“Change and reform don’t come without a price,” he said. “Those who say such things are superficial and have neither the academic nor intellectual qualifications for constructive criticism or dialogue and only categorize people and use prefabricated accusations for anyone whose opinion they don’t like. It’s old news now. People today read and understand and discuss and are no longer content just to follow others.”
A question of terminology
In 2003 Sheikh Ahmad published an article in Al-Sharq Al-Awsat that received a curt response from Sheikh Saleh Bin Fawzan Al-Fawzan, a noted member of the Senior Board of Ulema. Sheikh Ahmad wrote that categorizing a country as either an abode of Islam or of Kufr (unbelief) is “ijtihadi” – a matter of personal interpretation – and that “jurisprudential terminology needs to be changed for this day and age.”
Sheikh Al-Fawzan saw no difference between religious and secular judgments, saying that an abode of the kufr is any matching that of Makkah when the Prophet (peace be upon him) and his Companions left - “governed by the unbelievers and with unbelief prevailing, and with Muslims unable to preach their religion.”
“This ruling is not a question of terminology,” Sheikh Al-Fawzan said, “but comes from the texts. The Islamic country is one ruled by the Islamic state and is free from polytheism and unbelief. I would ask Sheikh Ahmad to think before writing, especially on such important matters .”
Sheikh Ahmad told Al-Arabiya that he maintained his position.
“Sheikh Al-Fawzan is one of our most senior clerics and I am honored by his observations and criticism, but I still believe in what I wrote,” Sheikh Ahmad said. “We are still ruled by expressions and terms from centuries ago that didn’t come from the Qur’an and cannot be applied to reality. The concept in use during the countries of Muslim domination and the abode of polytheism and the abode of Islam is difficult to use in this day and age.”
“It’s undoubtedly difficult to adhere to these terms with the concept of the state, nation and citizen and diversity in ways of governing and ways to choose a government, and the nature of running the state, parliaments, representative bodies, elections and regional and global organizations etc. For example, a country like Lebanon has a president of one religion and sect, a prime minister from another, and a house of representatives speaker of another, so what is this country to be called according to the old terminology of the abode of kufr and the abode of Islam?”
“We need to create new jurisprudential theories for the concept of state, nation and loyalty, and international relations and global organizations, with a political, social, intellectual and legal dimension. We need an intellectual and academic ‘intifada’ and hold continual workshops and symposiums and dialogues, and for universities to assume responsibility to produce modern jurisprudential theories that accompany the rapid and successive cultural developments and upheavals and not just clone and ‘copy and paste’ as happens in what’s unfortunately called the ‘Islamic Economy’. Humanity has made cultural and human achievements in the modern age, from the industrial revolution to this digital revolution, that were not witnessed for thousands of years. We need to pause, contemplate and review, to lay down rules and theories based on the examination of the Islamic Shariah and consider all its purposes. We need to take the initiative, anticipate events and look to the future, and not just be passive receivers. Our mission and creativity at the moment only address immediate problems.” – SGProof for prayer times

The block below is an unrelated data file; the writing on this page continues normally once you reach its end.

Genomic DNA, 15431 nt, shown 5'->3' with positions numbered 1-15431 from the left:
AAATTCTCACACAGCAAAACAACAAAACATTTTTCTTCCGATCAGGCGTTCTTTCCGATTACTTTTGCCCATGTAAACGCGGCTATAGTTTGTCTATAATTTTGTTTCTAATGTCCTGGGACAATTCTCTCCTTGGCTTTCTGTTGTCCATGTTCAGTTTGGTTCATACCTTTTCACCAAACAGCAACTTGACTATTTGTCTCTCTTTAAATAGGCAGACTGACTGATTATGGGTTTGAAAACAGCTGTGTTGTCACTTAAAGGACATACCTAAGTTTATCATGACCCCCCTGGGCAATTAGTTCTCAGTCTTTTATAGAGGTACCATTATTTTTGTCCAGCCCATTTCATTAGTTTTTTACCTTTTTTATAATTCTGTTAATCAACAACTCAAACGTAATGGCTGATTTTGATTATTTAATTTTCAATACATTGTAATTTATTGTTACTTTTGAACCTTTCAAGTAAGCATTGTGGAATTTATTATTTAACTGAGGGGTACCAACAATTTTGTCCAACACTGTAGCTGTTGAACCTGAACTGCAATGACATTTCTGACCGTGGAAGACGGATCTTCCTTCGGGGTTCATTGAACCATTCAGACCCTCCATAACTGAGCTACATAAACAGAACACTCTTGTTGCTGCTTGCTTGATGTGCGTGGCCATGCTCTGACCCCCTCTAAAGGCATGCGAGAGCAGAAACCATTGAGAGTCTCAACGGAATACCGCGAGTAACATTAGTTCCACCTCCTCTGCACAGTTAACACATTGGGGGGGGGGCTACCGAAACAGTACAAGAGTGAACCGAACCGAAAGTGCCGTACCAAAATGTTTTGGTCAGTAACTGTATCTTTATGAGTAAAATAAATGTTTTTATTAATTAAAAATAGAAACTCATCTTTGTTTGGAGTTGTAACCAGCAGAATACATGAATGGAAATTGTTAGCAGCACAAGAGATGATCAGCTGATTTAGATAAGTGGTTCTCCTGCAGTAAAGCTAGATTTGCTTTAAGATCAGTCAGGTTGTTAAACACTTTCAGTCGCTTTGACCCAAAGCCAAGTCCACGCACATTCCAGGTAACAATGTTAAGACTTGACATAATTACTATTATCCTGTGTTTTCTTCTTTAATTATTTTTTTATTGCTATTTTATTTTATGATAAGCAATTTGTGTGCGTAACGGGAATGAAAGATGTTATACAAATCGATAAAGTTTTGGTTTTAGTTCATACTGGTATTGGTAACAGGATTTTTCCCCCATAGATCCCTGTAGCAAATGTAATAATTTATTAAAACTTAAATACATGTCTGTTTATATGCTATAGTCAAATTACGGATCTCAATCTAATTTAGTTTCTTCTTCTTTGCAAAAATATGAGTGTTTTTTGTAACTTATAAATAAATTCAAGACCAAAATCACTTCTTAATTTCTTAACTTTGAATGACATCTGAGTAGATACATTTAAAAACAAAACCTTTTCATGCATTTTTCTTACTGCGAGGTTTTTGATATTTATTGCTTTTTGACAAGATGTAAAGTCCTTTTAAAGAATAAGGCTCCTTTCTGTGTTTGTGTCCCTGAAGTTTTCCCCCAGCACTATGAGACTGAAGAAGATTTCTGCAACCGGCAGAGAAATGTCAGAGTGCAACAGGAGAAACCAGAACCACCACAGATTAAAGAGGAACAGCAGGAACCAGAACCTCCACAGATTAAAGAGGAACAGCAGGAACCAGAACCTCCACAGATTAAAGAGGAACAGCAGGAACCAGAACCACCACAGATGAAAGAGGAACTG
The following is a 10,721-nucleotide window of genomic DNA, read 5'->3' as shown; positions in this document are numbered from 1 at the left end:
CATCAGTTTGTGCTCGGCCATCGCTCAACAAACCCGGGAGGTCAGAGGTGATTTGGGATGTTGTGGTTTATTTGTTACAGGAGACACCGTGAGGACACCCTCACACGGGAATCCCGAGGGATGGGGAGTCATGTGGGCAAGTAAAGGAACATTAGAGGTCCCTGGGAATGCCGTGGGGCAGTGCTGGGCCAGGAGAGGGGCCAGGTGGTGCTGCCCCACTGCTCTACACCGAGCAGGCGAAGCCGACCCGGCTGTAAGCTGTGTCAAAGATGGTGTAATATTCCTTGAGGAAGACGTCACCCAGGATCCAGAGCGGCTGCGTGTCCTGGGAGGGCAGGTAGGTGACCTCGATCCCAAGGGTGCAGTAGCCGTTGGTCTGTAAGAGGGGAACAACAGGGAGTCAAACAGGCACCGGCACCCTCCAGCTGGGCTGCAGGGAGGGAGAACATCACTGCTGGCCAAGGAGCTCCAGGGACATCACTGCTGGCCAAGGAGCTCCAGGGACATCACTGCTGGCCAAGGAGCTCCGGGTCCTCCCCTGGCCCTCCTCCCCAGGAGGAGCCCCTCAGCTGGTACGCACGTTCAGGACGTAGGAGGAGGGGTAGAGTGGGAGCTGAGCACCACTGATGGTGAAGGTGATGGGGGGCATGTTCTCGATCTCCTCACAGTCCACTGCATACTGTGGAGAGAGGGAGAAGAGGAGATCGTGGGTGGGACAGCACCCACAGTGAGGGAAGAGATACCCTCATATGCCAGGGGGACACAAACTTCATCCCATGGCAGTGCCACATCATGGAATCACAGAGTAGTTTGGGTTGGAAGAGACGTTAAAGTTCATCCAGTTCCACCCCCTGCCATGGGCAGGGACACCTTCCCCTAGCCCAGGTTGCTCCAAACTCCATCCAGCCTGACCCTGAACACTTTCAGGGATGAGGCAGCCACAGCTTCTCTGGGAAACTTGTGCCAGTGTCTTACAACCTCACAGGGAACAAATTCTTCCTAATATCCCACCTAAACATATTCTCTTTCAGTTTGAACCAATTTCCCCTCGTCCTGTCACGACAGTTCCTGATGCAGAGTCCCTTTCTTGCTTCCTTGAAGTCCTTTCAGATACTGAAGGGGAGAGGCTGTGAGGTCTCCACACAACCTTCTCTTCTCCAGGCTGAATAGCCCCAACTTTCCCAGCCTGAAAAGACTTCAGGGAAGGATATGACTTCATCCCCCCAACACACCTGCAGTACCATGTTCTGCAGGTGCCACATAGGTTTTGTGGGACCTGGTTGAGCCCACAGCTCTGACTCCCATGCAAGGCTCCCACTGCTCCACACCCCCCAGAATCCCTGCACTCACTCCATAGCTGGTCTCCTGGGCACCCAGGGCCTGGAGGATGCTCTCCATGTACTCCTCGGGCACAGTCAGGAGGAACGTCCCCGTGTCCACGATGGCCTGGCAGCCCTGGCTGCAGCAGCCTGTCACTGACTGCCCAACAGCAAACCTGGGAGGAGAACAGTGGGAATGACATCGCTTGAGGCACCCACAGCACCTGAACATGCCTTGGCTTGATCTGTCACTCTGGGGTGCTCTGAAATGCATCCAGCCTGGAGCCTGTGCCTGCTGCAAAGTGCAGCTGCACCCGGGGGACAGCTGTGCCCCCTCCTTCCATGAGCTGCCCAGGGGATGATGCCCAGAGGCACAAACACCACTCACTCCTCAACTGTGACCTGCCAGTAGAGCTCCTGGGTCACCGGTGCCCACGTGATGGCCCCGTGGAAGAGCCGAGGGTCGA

Sheikh Ahmad has been accused of “attention-seeking’ for openly asking the Commission for Promotion of Virtue and Promotion of Vice (the Hai’a) to provide proof for instructing people to pray at specific times during prayer times.
“Instructing and encouraging people to pray is a praiseworthy thing that reminds people and warns them not to neglect it,” Sheikh Ahmad says. “Firstly, the problem is in forcing it on people and making it an offense if they don’t. Secondly, I’ve written several times about the Hai’a over the last seven years: it’s not the first time I have been accused of seeking confrontation with them, but as you’ll know, some of their work conflicts with people’s freedom and affects people’s reputations, and so it needs to be discussed at every opportunity. Thirdly, accusations of “fame-seeking” are just ready excuses to ignore the real issues in any serious matter or ideas been worthy of consideration. Fourthly, this issue hasn’t been resolved yet, as I don’t think they have received a sufficient response.”Let’s not get personal
When asked about the views of Sheikh Ahmad Al-Ghamdi, head of the Commission for Promotion of Virtue and Prevention of Vice in Makkah who last December spoke on the issue of “ikhtilat” – the mixing of genders – declaring it permissible, Sheikh Ahmad said: “Any discussion of an academic subject that is based on Shariah and is conducted on proper debate and on the rules of discussing differences, and without accusing someone of ulterior motives - without personalizing the issues or judging the individual – is something I support and encourage whether I agree with that person or not.”